By Alva Casey
Date / Venue: Saturday August 30th, The Herald Theatre, Auckland
It was a dark and stormy night; the rain fell in torrents as we bravely struggled through the concrete maze of Aotea Square in search of the most elusive theatre in the world. The Herald Theatre, tonight's venue, is a beautifully intimate and comfortable theatre with friendly pleasant staff. However actually finding it is a mission. I would maybe suggest a few more signs dotted about, tour guides or possibly even a complimentary map and compass upon purchase of your tickets.
And what pray tell, oh drenched and melodramatic Alva, were you there to see I hear you ask. Well dear reader we were there to see Amy Herzog's 'Belleville'. This superb psychological drama follows a young American couple dwelling in the titled Parisian neighbourhood. Reminiscent of 'Gaslight' with elements of'Romeo and Juliet' scratching through we watch as in a 24 hour period the cracks in their already unstable lives shatter completely. Written by the clearly talented Amy Herzog and direction by Oliver Driver, "Belleville" showcases a fantastic cast. It stars Sophie Henderson as female protagonist Abby, Claire Danes of Homeland if you will, and Matt Whelan as her desperate husband Zack, otherwise known as New Zealand's answer to Ashton Kutcher. They are beautifully supported by Twanda Manyimo as Allioune, their property manager, and Karima Madut as his long-suffering wife Amine. I may not be American or French but with friends from both nations and a having been a previous visitor of those lands I thought the accents were wonderful. In truth the acting from start to finish was wonderful. We sashayed our way through humour, awkwardness, terror, and sadness. Never once did any performer let the side down. The intimacy of the theatre was perfect for this play. Being close to the action heightened every aspect of the emotions and it was an intense roller coaster.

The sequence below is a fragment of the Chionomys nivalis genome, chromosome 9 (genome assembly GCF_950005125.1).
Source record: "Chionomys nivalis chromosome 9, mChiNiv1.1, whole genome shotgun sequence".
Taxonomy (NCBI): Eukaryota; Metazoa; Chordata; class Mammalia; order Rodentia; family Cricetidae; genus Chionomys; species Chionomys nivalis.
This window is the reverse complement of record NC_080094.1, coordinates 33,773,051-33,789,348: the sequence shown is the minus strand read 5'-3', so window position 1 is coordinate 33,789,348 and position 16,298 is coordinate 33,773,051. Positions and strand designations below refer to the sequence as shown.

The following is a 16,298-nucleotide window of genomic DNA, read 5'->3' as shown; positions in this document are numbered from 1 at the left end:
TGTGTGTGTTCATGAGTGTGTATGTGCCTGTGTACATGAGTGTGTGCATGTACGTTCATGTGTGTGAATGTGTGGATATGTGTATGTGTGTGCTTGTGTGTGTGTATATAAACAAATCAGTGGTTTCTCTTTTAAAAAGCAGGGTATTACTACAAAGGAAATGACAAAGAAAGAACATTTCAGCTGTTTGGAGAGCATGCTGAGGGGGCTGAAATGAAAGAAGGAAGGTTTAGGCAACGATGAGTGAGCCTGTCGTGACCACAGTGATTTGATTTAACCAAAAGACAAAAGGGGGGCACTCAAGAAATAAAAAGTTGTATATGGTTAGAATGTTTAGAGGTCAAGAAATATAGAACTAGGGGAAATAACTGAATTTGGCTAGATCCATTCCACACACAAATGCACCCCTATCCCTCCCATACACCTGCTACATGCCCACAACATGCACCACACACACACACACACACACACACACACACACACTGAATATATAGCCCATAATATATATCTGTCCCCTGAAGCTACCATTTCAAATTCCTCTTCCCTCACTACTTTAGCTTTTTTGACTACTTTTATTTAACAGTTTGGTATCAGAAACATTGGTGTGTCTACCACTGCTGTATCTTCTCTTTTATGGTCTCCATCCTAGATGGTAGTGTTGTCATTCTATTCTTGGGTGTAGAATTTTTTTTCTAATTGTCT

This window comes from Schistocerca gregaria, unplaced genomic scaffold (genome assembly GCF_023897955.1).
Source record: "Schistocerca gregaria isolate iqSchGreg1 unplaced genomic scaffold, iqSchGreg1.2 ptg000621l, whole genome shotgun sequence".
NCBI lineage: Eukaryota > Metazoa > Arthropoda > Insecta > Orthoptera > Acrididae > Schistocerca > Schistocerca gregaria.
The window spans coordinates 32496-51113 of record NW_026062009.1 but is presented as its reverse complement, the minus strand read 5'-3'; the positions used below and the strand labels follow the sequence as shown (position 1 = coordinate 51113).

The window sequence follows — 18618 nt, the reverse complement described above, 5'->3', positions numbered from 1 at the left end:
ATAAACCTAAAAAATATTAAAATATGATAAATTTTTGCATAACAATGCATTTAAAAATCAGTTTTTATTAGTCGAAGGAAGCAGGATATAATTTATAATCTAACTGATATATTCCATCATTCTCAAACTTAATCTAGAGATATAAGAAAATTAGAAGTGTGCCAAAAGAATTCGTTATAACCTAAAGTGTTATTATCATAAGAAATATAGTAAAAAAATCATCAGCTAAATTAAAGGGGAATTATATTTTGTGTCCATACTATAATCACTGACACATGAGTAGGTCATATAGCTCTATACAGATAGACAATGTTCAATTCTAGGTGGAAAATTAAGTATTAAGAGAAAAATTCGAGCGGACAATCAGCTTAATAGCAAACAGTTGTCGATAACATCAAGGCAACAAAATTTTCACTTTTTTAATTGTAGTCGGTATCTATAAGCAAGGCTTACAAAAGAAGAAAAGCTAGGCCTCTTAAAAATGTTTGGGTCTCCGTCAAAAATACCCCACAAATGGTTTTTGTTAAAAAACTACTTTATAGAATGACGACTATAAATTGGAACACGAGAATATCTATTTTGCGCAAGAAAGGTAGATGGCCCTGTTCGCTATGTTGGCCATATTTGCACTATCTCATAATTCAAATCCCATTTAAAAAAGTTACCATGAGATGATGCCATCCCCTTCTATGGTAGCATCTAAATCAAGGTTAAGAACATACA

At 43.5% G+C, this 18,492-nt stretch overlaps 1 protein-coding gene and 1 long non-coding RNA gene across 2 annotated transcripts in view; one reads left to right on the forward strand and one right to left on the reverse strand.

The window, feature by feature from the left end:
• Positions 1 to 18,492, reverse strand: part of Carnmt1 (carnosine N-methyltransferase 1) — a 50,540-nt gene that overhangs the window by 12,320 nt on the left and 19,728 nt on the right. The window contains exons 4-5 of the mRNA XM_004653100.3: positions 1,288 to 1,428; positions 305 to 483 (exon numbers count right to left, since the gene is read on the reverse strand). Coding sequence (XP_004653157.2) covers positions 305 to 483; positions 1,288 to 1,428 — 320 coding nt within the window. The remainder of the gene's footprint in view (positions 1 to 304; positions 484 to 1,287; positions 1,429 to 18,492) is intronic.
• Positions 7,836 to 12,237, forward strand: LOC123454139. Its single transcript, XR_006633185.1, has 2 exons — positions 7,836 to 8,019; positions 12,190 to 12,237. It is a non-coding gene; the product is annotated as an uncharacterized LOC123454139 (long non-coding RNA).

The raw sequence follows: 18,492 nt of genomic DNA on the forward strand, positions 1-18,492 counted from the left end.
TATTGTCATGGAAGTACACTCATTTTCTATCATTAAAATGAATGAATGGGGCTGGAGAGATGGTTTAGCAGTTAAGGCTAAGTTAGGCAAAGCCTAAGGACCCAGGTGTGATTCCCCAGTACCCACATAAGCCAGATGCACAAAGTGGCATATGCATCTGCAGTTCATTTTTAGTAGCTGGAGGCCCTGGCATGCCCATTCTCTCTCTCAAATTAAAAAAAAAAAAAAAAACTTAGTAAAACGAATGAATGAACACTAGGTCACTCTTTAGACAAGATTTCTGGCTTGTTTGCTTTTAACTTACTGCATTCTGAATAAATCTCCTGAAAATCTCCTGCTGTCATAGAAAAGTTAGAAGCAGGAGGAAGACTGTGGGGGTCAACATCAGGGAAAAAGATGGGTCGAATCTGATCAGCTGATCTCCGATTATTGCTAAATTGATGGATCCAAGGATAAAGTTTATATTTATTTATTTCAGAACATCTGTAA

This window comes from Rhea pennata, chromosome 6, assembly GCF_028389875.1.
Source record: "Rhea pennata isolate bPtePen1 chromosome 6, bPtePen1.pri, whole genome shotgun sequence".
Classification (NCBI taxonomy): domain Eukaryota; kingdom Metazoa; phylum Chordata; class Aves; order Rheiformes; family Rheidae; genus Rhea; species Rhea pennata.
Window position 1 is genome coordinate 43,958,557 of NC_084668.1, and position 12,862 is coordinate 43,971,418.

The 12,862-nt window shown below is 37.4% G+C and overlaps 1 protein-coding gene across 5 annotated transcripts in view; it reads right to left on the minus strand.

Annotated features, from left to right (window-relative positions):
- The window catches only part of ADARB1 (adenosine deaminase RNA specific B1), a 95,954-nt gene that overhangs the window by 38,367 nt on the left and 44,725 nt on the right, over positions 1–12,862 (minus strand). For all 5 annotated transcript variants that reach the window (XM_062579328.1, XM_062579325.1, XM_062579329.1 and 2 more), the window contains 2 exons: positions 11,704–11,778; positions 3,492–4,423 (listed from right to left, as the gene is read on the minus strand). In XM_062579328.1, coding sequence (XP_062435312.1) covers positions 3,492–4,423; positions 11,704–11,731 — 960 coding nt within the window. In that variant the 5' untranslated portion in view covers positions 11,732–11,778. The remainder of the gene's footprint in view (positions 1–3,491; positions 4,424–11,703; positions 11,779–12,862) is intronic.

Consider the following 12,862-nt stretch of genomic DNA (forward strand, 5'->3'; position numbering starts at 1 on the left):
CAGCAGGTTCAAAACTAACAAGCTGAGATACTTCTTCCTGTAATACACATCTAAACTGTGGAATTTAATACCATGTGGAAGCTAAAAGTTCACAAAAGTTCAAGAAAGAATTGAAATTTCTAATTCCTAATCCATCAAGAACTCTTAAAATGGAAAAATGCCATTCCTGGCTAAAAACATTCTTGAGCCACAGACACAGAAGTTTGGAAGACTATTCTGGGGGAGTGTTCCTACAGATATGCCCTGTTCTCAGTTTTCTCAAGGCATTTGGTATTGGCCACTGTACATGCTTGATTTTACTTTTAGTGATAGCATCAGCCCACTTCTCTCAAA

The action never leaves their little Parisian apartment. A fact of which I was more then happy about as the set was fabulous. The graffiti drenched walls and retro furniture left us in no doubt of what sort of area the couple live in and their type of dwelling. It was an enjoyment as well that the audience was treated with enough intelligence to know that while Abby and Zack's apartment interior was hardly quite so defaced that the area around them would have been. This grim environment helps fuels the nightmare scenario in which they become entangled. The set had a 3D effect with the bedroom and the bathroom, both pivotal to the character's development, peeping through doorways and windows. Nothing goes to waste. Every bit of the stage is exploited leaving no member of the audience with an inferior view to the rest. There was also a window that I lived in fear of the entire time. To be seen to be understood.
The lighting was used perfectly to depict the moving of time. The colour and strength changing as does the time of day. During scene changes the lights dim. Quite often the characters remain on stage and the darkening helps offer a brief respite to the intensity we have just been a party of. A welcome break for my gentle soul. My only real criticism relates to the sound effects used throughout. With only a couple of exceptions I was felt that their motive, to enhance the psychiatric breakings on stage, was overly obvious and abrasive. The film world was encroaching on the stage and I am not sure that the stage benefited.
Overall, this was theatre at its best. Never once in the one hour 40 minutes did my attention waiver. Despite Abby having some very American sentiments it didn't alienate the foreign audience. Their petty arguments showcased disputes that every couple could recognise. You feel for these people, understand where they are all coming from in terms of motive and desperately want them to make it through this. Whether they do or not is at your discretion to discover.
Brave the rain, the maze and preconceived notions you may have about theatre patrons, and go see this little treat.
Belleville runs at the Herald Theatre until September 20th